Since the market offers many products, it is necessary to first evaluate and select the product that fulfills the majority of needs. The principal purpose of any packaging material is to hold the objects, maintain the sterility of the content, and provide an aseptic presentation. At the same time, it should be economically effective and cost-saving for the institution. The following criteria can be helpful when choosing a suitable, efficient packaging material.
Porosity / permeability
The packaging material should make it possible for the sterilizing agent to penetrate and leave the package while also providing a highly effective bacterial barrier.
The flow of air or permeability is expressed in liters per minute every 100 cm2. Air flow is necessary for ensuring the sterility of the contents in the package. A lower measure is equivalent to lower air flow and a higher measure means that the result will be better (more sterile).
Good penetration of steam and ethylene oxide, for example, allows the achievement of improved sterility conditions in the materials. On the other hand, kraft, crepe, parchment and other similar types of paper are closely woven and do not allow adequate flow of the steam or gas used.
A very simple test is to exhale cigarette smoke through an unwoven cloth and repeat the experience with a piece of paper. This will make it possible to observe the differences.
The factors that should be considered for measuring the strength of a certain type of packaging for sterilization are three: resistance to bursting, tearing and abrasion.
Burst resistance refers to possible punctures or pricks produced by the corners of instrument trays or packaged instruments.
Burst resistance is measured through the Mullen Burst Test. This test uses an apparatus with an expansive 1 ¼ rubber diaphragm that pushes the material upward progressively until it, literally, bursts. The pressure required is measured in pounds per square inch (PSI). Higher values correspond to better resistance by the material.
Tear resistance is not as important as burst resistance since the tests of tear resistance (Elmendorf Test) only measure the strength that is necessary to apply in order to propagate the tear, but once the tear has already occurred.Abrasion resistance, on the other hand, is very important in two aspects: the resistance that the material offers to abrasion; and lower release of lint or microparticles. If the sterilization packaging wears away with friction, the material weakens and is more vulnerable to holes and tears.
Lint or particles
A product or material that does not release lint should be selected. Lint microparticles should be minimized in areas where patients undergo surgical procedures.
Sterilization packaging made from materials with high lint release is a potential risk for patients since lint serves as a vehicle for transmitting microorganisms. If lint penetrates a patient’s critical tissues, it will cause a foreign body reaction. If it penetrates the bloodstream, it can cause an embolism. As mentioned earlier, abrasion is an important source of lint. Another source is the mechanical extraction of fibrous elements. For example, removing the tape that seals the package produces lint release. The ideal is a material that has a zerocoefficient for microparticle or lint release.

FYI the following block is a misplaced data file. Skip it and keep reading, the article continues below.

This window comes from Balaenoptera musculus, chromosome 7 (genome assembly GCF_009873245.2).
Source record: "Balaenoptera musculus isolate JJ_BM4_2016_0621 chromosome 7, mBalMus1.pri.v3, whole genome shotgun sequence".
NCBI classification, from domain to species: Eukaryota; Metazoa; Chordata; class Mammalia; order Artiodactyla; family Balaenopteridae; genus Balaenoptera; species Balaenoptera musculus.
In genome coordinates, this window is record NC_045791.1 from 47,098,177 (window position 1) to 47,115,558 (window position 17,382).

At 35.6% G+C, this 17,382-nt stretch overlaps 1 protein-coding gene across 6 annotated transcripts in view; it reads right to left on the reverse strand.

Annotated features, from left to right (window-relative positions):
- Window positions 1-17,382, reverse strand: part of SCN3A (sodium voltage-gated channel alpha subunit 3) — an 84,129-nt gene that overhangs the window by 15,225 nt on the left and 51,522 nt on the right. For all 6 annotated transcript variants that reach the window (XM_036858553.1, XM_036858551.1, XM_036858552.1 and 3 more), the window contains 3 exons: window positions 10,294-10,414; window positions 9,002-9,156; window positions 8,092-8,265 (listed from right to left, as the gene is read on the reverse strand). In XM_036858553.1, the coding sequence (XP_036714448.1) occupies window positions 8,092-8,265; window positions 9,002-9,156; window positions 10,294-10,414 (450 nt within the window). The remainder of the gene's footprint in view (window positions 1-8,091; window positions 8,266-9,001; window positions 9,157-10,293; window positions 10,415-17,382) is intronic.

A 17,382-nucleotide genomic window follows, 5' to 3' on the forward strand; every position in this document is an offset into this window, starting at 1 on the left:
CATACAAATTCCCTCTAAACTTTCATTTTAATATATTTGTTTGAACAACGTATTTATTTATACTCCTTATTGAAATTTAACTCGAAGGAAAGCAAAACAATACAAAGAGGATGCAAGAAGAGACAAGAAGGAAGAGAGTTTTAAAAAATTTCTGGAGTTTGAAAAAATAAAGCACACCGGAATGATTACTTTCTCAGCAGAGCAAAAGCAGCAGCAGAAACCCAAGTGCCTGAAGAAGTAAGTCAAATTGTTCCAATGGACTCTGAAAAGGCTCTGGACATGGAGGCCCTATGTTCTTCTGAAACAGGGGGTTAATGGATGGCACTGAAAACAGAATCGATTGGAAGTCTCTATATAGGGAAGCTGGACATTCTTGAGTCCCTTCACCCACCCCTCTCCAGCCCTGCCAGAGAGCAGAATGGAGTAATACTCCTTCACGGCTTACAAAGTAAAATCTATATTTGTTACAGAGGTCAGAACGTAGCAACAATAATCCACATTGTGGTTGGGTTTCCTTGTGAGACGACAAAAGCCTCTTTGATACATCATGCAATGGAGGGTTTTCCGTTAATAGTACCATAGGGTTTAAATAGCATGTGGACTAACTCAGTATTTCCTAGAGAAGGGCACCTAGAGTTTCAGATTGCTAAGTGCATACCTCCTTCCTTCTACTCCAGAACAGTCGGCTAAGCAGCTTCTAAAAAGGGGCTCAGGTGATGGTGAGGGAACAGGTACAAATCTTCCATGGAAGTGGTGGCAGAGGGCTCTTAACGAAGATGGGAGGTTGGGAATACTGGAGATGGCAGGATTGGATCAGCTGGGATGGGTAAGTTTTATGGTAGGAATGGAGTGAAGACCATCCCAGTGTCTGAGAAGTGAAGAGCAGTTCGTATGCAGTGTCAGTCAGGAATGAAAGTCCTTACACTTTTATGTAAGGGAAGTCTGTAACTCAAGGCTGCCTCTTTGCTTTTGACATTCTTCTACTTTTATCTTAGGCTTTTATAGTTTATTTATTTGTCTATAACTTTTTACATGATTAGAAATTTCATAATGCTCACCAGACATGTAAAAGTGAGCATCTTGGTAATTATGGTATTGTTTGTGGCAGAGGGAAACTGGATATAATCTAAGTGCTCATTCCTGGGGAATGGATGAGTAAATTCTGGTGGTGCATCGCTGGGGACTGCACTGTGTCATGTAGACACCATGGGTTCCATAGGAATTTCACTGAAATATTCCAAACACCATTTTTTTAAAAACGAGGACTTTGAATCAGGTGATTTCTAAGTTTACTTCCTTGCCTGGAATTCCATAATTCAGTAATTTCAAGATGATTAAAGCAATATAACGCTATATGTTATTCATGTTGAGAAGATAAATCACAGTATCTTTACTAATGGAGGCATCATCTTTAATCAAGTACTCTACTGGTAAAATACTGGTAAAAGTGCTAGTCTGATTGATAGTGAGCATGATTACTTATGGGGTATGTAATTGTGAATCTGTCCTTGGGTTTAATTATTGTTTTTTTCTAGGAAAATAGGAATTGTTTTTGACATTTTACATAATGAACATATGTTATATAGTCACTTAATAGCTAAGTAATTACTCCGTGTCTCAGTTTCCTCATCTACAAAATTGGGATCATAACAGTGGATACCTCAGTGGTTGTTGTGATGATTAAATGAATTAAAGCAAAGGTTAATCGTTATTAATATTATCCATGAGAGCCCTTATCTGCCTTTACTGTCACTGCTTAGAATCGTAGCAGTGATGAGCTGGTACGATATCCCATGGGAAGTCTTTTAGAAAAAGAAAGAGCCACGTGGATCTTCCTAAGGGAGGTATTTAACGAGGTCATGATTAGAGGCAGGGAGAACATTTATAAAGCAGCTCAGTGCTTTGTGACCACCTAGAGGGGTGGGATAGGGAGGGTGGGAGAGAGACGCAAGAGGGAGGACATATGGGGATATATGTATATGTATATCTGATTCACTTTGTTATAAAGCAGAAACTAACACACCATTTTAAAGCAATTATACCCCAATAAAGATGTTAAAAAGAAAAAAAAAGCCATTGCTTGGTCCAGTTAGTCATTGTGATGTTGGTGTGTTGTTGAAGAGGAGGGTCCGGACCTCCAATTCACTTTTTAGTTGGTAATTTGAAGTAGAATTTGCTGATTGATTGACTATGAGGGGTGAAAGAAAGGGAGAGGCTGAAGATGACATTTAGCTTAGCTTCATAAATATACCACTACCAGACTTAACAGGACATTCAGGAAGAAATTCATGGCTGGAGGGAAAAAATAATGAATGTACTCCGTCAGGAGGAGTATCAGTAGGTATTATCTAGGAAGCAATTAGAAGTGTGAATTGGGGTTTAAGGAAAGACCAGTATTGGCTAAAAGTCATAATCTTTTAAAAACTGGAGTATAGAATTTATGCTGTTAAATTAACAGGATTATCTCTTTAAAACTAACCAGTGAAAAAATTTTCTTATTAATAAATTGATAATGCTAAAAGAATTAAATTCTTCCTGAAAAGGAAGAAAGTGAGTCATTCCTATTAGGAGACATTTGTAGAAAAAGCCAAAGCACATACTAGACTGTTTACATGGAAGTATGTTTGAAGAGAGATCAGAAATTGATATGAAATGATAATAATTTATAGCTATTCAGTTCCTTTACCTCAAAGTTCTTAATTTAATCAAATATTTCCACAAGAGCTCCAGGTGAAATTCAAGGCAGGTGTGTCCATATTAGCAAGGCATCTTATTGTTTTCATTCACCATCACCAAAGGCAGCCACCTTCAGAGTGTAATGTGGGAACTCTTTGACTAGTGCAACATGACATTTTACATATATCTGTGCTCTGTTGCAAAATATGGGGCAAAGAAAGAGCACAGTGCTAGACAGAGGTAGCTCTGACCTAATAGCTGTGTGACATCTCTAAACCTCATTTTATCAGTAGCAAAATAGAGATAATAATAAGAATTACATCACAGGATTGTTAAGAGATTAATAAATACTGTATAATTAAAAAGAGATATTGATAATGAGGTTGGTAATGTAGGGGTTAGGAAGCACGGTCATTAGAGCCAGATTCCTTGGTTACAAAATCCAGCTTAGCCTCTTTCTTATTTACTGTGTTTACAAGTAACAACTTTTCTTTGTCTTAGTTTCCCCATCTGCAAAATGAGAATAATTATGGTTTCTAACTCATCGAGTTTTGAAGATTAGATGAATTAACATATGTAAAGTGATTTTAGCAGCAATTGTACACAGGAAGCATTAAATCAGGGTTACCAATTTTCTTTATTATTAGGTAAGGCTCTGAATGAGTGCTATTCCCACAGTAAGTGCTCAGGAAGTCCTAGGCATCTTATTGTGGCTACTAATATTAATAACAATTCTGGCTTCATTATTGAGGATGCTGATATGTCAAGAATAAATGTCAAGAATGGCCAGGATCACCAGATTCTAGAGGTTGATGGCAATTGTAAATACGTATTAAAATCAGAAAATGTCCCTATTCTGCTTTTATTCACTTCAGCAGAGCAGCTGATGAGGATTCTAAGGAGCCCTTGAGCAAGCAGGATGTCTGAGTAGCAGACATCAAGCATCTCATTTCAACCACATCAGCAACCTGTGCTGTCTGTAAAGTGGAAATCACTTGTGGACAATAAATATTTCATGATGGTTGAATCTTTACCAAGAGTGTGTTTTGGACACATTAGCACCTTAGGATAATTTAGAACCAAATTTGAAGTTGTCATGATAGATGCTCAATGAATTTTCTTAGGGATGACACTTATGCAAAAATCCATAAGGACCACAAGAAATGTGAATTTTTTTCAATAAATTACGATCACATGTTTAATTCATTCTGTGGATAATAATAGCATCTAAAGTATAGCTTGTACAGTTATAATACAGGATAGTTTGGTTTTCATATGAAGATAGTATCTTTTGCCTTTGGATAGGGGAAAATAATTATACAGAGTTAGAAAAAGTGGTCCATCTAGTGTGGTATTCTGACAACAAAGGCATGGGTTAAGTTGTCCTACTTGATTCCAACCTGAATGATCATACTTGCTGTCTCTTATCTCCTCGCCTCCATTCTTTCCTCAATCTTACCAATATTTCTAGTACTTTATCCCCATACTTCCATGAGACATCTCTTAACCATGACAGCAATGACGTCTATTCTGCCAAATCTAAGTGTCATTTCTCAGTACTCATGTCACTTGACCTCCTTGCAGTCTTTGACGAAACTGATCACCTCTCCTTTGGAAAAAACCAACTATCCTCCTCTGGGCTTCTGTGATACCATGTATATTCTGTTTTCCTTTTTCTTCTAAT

Sterilization packaging should be repellent to liquids such as water or saline solution. This is in order to prevent its penetration by liquids and to maintain the contents.
The normal test to measure the degree of repellency is the Mason jar test, which simulates critical use. The capacity of penetration by liquids into the material is tested by placing saline solution in a glass jar (Mason jar) and covering the mouth of the jar with the material being examined. The bottle is then inverted over a glass base and the time required by the liquid to penetrate the material is measured.
A longer amount of time, measured in minutes and seconds, is equivalent to a more efficient protective barrier. At least 30 minutes are required in order to be considered acceptable.
In addition to water repellency, the packaging should demonstrate resistance and repellency to alcohols. This aspect should be considered since the most commonly used solutions in hospitals contain alcohol.
A very common procedure consists of placing three drops of an alcohol solution on the material. After five minutes, the material is observed to see if there has been penetration. The initial solution should not contain alcohol; then it should increase by 10% alcohol for every five minutes of exposure. Alcohol repellency is measured in the solution with the highest percentage of alcohol that does not penetrate the cloth within a period of five minutes. A solution with 70% alcohol (range 7) for five minutes is considered acceptable.
Once the package has been processed and is ready to be opened in the sterile area, the opening process should be both easy and maintain the asepsis of its contents.
All packaging has memory, or the ability to remain where it is placed. During its opening, the extremes of the packaging should remain where they are placed, without the edges caving in onto the content of the package (bad memory).
Ease of handling
Unwoven packaging materials should be easy to handle during all of the processes related to their use. The material should be soft, ductile and permit packaging without resistance. Softness is important for preventing irritation of the skin of the professional who handles many packages per day. Materials that are hard and have low ductility have sharp edges that can cause small cuts, which constitute a source of contamination both for the professional and for the patient.
Wednesday, September 13, 2023
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